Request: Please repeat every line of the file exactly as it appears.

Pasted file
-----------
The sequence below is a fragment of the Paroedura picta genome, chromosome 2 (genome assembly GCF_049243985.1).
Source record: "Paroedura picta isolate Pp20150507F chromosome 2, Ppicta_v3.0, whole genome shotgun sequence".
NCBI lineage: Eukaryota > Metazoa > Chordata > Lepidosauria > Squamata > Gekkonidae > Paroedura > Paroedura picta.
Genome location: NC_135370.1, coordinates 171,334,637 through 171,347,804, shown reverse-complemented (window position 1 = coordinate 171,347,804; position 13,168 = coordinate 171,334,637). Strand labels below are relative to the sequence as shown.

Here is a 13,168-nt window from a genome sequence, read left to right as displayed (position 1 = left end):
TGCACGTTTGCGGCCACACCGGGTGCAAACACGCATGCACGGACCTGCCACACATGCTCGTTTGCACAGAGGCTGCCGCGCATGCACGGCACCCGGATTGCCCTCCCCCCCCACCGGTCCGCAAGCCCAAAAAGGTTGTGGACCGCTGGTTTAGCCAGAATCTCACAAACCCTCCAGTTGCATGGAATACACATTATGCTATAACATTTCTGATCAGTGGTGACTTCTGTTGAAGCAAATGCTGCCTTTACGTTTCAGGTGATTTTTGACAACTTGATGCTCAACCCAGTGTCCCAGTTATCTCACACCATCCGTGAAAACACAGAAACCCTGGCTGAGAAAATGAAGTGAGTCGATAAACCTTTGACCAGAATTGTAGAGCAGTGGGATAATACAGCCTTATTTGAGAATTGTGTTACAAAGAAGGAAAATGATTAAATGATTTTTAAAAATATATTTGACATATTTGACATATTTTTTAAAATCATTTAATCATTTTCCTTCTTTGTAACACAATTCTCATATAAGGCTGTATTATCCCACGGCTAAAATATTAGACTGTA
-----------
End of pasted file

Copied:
The sequence below is a fragment of the Paroedura picta genome, chromosome 2 (genome assembly GCF_049243985.1).
Source record: "Paroedura picta isolate Pp20150507F chromosome 2, Ppicta_v3.0, whole genome shotgun sequence".
NCBI lineage: Eukaryota > Metazoa > Chordata > Lepidosauria > Squamata > Gekkonidae > Paroedura > Paroedura picta.
Genome location: NC_135370.1, coordinates 171,334,637 through 171,347,804, shown reverse-complemented (window position 1 = coordinate 171,347,804; position 13,168 = coordinate 171,334,637). Strand labels below are relative to the sequence as shown.

Here is a 13,168-nt window from a genome sequence, read left to right as displayed (position 1 = left end):
TGCACGTTTGCGGCCACACCGGGTGCAAACACGCATGCACGGACCTGCCACACATGCTCGTTTGCACAGAGGCTGCCGCGCATGCACGGCACCCGGATTGCCCTCCCCCCCCACCGGTCCGCAAGCCCAAAAAGGTTGTGGACCGCTGGTTTAGCCAGAATCTCACAAACCCTCCAGTTGCATGGAATACACATTATGCTATAACATTTCTGATCAGTGGTGACTTCTGTTGAAGCAAATGCTGCCTTTACGTTTCAGGTGATTTTTGACAACTTGATGCTCAACCCAGTGTCCCAGTTATCTCACACCATCCGTGAAAACACAGAAACCCTGGCTGAGAAAATGAAGTGAGTCGATAAACCTTTGACCAGAATTGTAGAGCAGTGGGATAATACAGCCTTATTTGAGAATTGTGTTACAAAGAAGGAAAATGATTAAATGATTTTTAAAAATATATTTGACATATTTGACATATTTTTTAAAATCATTTAATCATTTTCCTTCTTTGTAACACAATTCTCATATAAGGCTGTATTATCCCACGGCTAAAATATTAGACTGTA